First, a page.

When elder doctors practiced medicine before the advent of technological advances in medicine, they learned a lot by listening to their patients.
Today, there are numerous tests and procedures to diagnose and treat medical conditions. Back then, physicians mastered the art of listening to their patients and collating all these information gathered from them.
This covered symptoms, side effects, healing patterns and recurring ailments as a result of medication or a procedure undertaken.
While physicians also added to their knowledge by reading medical journals and pouring over research, those who empathized with their patients were afforded an opportunity to verify these information from formal studies.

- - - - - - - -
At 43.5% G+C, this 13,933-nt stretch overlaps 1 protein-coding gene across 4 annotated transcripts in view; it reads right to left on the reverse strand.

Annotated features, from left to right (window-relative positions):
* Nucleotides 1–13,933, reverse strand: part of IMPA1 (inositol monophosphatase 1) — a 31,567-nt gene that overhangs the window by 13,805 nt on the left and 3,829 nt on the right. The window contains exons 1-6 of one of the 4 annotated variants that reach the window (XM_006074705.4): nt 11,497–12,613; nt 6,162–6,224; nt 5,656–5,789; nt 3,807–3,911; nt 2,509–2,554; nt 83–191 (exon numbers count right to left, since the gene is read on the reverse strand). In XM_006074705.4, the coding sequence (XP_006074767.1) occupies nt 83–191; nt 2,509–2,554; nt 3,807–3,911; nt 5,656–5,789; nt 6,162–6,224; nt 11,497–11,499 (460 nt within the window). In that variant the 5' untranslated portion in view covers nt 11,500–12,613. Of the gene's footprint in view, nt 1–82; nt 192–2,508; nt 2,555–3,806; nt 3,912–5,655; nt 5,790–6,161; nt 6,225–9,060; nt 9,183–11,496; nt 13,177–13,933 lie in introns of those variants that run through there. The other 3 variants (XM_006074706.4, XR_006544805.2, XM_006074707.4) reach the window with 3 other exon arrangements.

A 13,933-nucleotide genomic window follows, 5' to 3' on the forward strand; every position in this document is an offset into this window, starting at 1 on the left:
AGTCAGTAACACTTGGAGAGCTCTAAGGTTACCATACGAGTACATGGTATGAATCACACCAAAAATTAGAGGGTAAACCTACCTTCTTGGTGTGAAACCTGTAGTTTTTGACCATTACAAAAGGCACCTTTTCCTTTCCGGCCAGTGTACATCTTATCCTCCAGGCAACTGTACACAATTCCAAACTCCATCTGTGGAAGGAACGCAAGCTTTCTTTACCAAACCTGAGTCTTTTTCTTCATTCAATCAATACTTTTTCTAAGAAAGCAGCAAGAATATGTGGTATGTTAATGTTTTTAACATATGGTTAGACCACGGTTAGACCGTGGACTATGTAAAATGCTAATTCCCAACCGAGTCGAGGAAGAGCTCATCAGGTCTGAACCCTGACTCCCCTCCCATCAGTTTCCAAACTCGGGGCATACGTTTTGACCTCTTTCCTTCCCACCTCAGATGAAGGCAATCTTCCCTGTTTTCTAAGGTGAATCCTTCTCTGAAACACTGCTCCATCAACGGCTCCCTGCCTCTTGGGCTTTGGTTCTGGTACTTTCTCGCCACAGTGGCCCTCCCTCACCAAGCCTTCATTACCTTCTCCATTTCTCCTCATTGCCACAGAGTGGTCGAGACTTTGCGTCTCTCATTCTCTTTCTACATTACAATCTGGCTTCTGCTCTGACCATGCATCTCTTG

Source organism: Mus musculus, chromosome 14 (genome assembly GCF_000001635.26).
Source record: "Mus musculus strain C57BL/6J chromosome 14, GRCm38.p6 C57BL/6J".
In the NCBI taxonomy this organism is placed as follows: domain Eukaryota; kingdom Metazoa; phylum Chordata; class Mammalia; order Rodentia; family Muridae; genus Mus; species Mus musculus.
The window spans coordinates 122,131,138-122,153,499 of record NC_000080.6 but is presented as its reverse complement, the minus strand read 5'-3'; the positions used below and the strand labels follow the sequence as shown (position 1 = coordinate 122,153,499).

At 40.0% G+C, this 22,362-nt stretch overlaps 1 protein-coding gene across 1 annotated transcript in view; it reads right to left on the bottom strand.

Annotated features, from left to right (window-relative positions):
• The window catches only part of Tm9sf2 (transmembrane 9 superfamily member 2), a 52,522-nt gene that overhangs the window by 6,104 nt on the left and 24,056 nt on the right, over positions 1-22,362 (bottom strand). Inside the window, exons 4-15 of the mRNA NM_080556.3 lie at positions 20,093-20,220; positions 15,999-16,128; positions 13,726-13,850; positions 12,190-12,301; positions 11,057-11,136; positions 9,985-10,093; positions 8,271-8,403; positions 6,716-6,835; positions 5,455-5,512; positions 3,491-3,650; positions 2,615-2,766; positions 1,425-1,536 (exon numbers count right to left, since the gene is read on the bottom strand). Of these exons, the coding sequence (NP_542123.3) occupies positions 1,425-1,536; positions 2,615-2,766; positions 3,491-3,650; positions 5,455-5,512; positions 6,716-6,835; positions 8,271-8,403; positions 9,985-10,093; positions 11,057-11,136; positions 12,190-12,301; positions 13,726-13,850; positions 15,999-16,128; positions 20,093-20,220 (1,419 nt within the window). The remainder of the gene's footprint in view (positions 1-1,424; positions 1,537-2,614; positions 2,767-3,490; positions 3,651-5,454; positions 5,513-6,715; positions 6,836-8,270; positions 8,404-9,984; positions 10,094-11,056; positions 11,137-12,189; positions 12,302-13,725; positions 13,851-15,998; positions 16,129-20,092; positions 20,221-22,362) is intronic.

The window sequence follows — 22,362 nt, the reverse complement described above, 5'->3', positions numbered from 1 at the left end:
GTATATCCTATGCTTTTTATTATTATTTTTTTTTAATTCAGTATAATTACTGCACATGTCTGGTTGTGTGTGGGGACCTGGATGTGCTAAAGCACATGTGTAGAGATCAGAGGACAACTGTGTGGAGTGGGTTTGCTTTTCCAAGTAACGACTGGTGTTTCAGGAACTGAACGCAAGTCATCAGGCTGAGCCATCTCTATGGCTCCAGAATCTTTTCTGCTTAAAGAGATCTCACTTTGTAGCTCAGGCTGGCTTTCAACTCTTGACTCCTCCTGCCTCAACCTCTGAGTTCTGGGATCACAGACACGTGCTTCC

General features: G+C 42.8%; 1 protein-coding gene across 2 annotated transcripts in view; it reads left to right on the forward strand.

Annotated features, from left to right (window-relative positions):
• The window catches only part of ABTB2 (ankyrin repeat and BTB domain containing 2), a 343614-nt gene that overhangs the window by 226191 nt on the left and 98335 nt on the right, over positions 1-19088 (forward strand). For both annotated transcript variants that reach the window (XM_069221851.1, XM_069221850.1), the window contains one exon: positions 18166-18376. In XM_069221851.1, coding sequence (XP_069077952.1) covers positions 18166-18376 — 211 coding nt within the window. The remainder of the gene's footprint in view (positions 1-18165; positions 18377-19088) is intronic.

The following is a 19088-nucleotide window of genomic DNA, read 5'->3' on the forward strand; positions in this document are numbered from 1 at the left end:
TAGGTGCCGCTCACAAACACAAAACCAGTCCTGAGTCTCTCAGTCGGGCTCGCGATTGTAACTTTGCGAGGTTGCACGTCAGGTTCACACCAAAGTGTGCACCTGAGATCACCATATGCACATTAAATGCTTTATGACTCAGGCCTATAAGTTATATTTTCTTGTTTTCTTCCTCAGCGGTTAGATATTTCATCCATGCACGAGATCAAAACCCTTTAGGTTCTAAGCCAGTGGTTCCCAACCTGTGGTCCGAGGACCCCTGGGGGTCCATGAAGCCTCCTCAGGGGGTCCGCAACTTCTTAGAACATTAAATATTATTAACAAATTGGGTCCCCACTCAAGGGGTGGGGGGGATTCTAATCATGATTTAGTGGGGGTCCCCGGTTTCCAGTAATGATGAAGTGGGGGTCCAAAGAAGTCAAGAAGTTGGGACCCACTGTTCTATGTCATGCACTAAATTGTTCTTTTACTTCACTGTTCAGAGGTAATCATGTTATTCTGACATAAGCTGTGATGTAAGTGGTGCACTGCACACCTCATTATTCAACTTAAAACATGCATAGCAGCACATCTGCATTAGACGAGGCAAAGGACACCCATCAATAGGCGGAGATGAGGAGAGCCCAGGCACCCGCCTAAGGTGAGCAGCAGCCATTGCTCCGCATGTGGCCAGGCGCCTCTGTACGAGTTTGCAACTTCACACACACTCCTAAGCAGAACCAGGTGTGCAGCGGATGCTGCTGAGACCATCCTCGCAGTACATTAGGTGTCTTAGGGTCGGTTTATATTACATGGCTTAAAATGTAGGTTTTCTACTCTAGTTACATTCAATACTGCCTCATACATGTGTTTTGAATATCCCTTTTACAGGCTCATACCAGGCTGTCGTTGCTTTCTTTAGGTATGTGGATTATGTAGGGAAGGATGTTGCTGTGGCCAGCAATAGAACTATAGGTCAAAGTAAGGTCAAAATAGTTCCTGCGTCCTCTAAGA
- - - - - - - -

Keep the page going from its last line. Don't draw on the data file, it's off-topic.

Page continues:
By encouraging patients and listening to their complaints or experiences, they are able to supplement their knowledge about disease, medication and treatments in a more realistic way.
Empathy also enabled physicians to have a better understanding of what their patients are feeling beyond symptoms of an ailment and this openness in the relationship often resulted to better cooperation of the sick and their family during the treatment of a medical condition.
Poke, press, touch. It may be uncomfortable for patients initially but when they understand that you only want to see what could be wrong with them before testing, they will appreciate you even more. MIMS